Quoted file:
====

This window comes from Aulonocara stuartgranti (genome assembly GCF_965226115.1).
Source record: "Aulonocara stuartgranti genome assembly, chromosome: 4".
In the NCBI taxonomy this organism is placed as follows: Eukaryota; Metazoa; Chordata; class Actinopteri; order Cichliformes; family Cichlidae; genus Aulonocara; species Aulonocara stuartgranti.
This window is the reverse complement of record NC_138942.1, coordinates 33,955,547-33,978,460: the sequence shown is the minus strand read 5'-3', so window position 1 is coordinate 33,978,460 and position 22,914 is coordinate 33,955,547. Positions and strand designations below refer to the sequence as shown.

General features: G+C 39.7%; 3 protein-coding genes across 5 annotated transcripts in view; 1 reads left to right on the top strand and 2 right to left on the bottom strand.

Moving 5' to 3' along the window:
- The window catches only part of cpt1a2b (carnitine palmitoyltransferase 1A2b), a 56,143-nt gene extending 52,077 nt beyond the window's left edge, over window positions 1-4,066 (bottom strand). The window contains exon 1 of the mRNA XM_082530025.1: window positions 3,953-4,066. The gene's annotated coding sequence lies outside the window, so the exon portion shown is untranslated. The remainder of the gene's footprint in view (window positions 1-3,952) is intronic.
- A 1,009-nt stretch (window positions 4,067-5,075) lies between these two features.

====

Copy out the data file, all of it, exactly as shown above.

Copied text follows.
This window comes from Aulonocara stuartgranti (genome assembly GCF_965226115.1).
Source record: "Aulonocara stuartgranti genome assembly, chromosome: 4".
In the NCBI taxonomy this organism is placed as follows: Eukaryota; Metazoa; Chordata; class Actinopteri; order Cichliformes; family Cichlidae; genus Aulonocara; species Aulonocara stuartgranti.
This window is the reverse complement of record NC_138942.1, coordinates 33,955,547-33,978,460: the sequence shown is the minus strand read 5'-3', so window position 1 is coordinate 33,978,460 and position 22,914 is coordinate 33,955,547. Positions and strand designations below refer to the sequence as shown.

General features: G+C 39.7%; 3 protein-coding genes across 5 annotated transcripts in view; 1 reads left to right on the top strand and 2 right to left on the bottom strand.

Moving 5' to 3' along the window:
- The window catches only part of cpt1a2b (carnitine palmitoyltransferase 1A2b), a 56,143-nt gene extending 52,077 nt beyond the window's left edge, over window positions 1-4,066 (bottom strand). The window contains exon 1 of the mRNA XM_082530025.1: window positions 3,953-4,066. The gene's annotated coding sequence lies outside the window, so the exon portion shown is untranslated. The remainder of the gene's footprint in view (window positions 1-3,952) is intronic.
- A 1,009-nt stretch (window positions 4,067-5,075) lies between these two features.